I think we need to do better, not in just articulating the reasons for open approaches but in testing and measuring whether those approaches are delivering. We need to do more than just throw the existing content over the wall of the ivory tower if we want to change the asymmetries of power and privilege that are tied to the existing asymmetries of information. For many of us that’s why we got into this in the first place.

Why brings me to the second set of whys. The smaller ones, but the ones that matter personally, and the ones that sustain us in the face of setbacks. I know many people came into advocacy for Open because of a personal frustration, the inability to do something. In many cases a personal loss played a role. Sometimes that motivation comes out of a deep sense of who we are, and sometimes its a result of happenstance and serendipity. I got into this space by accident, and I kept doing it because it seemed to work. And lets be honest, some of us got into this initially to impress someone.

We don’t often talk about these underlying motivations, but perhaps we need to, because without understanding them we avoid talking about a tension that lies at the heart of the movement. The different pathways that brought us to this space tend to divide into two. On one side we have those who concerned with freedoms, about the freedom to act. Stallmans focus of Free Software around the three freedoms is perhaps the most obvious example of this strand. This is an individualistic, sometimes even libertarian view. On the other side are those who want to build communities of practice, sharing communities, that create value for each other.

Often these strands work together but there is a tension at their heart and it surfaces in our work. When we talk about licensing we talk about the freedoms of users and skip across the freedoms that authors are giving up. Freedom to act (or the lack of it) often brings people together but by definition becoming a community means giving up freedoms. There are benefits to be sure. Simply being a part of this community, attending these meetings is one of them. But if we are to work effectively together, to strengthen what each of us do, then we need to understand our own motivations better. By respecting the desire for freedom as well as recognising which ones we need to collectively give up we will build a stronger movement. And to do that we need to question each other.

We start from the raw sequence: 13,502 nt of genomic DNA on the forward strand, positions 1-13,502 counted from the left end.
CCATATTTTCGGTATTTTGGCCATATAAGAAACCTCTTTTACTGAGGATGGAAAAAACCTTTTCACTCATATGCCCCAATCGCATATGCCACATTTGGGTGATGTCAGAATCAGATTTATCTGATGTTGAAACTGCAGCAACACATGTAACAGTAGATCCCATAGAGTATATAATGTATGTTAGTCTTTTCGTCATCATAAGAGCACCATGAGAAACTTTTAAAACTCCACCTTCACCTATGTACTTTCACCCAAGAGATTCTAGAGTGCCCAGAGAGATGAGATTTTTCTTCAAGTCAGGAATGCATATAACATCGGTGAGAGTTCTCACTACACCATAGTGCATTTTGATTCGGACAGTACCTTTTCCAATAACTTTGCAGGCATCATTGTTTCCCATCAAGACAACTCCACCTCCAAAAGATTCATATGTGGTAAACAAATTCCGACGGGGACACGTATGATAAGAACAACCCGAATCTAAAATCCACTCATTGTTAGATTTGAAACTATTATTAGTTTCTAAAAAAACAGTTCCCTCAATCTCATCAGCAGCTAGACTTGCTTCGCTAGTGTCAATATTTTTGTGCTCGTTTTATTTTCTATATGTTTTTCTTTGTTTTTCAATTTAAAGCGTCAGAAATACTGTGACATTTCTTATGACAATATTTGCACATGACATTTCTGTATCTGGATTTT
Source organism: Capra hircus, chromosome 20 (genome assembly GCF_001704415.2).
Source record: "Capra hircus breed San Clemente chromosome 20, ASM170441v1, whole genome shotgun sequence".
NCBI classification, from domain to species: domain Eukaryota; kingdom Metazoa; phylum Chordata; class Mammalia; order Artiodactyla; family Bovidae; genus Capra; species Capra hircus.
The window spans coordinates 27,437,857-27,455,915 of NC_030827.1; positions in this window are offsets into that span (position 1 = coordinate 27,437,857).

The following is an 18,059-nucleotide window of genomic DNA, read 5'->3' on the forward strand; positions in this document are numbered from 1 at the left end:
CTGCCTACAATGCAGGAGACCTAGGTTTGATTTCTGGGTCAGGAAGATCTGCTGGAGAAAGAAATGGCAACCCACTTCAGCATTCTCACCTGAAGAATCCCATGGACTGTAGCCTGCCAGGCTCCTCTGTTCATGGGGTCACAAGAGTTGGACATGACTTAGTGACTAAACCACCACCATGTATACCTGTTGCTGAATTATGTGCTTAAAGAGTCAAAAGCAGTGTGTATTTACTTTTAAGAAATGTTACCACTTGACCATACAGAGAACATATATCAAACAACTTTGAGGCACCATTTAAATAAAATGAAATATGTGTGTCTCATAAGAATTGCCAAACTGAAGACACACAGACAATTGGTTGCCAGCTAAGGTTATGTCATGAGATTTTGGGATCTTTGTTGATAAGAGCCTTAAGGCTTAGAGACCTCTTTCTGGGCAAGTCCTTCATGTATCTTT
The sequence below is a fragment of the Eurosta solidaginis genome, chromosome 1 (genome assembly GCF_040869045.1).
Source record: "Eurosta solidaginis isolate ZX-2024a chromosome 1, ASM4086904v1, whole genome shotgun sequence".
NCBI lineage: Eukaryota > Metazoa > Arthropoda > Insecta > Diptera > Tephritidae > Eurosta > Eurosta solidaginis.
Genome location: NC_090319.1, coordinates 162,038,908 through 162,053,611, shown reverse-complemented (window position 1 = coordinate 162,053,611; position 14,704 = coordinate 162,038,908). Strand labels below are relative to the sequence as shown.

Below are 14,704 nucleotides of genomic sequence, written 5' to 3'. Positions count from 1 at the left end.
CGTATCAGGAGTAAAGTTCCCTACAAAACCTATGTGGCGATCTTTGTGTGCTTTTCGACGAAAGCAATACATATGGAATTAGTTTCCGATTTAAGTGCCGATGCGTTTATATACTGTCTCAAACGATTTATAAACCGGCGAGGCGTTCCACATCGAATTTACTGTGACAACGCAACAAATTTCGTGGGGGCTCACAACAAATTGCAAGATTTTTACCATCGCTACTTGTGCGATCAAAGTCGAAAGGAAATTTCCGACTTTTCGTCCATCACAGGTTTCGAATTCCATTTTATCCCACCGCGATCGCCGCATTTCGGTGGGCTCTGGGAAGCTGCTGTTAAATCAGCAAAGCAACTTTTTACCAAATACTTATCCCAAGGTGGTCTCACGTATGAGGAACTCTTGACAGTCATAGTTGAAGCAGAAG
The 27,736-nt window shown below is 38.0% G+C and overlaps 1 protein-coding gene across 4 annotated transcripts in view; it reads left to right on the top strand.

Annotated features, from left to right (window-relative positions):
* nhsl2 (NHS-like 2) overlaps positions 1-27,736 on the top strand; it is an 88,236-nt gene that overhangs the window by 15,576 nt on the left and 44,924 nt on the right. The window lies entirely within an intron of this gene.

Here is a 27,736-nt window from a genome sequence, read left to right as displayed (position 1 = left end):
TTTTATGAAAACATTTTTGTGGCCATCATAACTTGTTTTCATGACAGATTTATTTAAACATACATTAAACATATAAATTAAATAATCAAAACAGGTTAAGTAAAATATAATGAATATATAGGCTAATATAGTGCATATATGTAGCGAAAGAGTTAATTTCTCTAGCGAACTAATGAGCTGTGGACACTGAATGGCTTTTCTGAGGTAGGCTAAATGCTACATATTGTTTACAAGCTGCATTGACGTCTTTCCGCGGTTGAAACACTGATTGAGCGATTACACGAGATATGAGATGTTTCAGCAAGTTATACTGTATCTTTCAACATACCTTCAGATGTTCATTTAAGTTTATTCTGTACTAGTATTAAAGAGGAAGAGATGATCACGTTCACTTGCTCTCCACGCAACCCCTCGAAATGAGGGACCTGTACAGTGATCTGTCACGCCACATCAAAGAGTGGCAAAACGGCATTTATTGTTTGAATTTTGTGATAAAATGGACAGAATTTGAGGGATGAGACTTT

And that questioning brings me to the third why. Because in the end what drives all this is the questioning of how the world does (and could) work, how we can make it better, what we can build to help that. It is the open to of new ideas, the open with of inclusion that supports a diversity that can bring those new ideas. At the root of all the frustrations, all the building, all the desire for community, is this question of why the world is as it is. It’s that questioning that makes us human, and as is often the case it is children who are the most human, asking the question repeatedly in that infinite regress of “why….and why is…but why…”.

In the end it isn’t actually a question. It’s the ability to question that matters. It’s a statement.

Why is open.


One Comment »

  • Cameron Neylon: Why is Open? said:

    […] Cambridge on Thursday 26 November 2015. This post was originally published on Science in the Open, 30 November 2015.  Any inaccuracies entirely mine. There is also a video recording of the actual […]